It is not surprising that, approximately one week before she turns 35 years old, DeWanna Bonner showed signs of decline this season. Playing just over 30 minutes per game, she scored the fewest points per game (13.6) and grabbed the fewest boards per game (4.8) since 2014.
More revealing than the number of points she scored was how she scored these points. 31 percent of Bonner’s points came from 3-point range, the highest percentage of her Connecticut tenure, while 29 percent of her points were scored in paint, a percentage far lower than her previous seasons with the Sun. Bonner, in short, increasingly relied on 3-pointers, rather than more dynamic drives to the basket, to generate points. That Bonner shot 32.8 percent from 3 this season suggests her shifted shot selection was less than ideal. Additionally, reduced drives from Bonner resulted in reduced drive-and-kick opportunities, evidenced by the fact that Bonner also averaged the fewest assists per game since she became a Sun.
Bonner, certainly, has not been a negative player. For one, her overall 3-point percentage belies her ability to find herself on a scorching hot streak. Nevertheless, the differences in offensive game have not helped alleviate the Sun’s occasional bouts offensive anemia.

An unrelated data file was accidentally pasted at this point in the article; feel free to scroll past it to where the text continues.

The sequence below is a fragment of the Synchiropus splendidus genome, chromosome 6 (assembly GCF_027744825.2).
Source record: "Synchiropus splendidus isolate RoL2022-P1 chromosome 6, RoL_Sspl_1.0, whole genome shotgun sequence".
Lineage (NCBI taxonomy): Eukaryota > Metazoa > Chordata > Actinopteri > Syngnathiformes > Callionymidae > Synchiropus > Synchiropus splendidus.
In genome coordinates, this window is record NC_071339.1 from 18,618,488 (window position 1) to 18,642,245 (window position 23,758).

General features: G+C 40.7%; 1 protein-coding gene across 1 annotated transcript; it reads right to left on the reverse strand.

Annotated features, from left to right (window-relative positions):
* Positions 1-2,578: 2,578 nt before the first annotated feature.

Because of how her two-year stint with the Atlanta Dream ended, there sometimes seems to be a sense that Williams’ time with ATL was unsuccessful and that, in returning to the Connecticut, she would again be in an environment where she could play her best basketball. Additionally, it could be assumed that Williams, overtaxed as the top offensive option in Atlanta, would slot back into a tertiary offensive role with the Sun, allowing her to be more efficient and effective on offense while also devoting more of her energy and attention to the defensive end.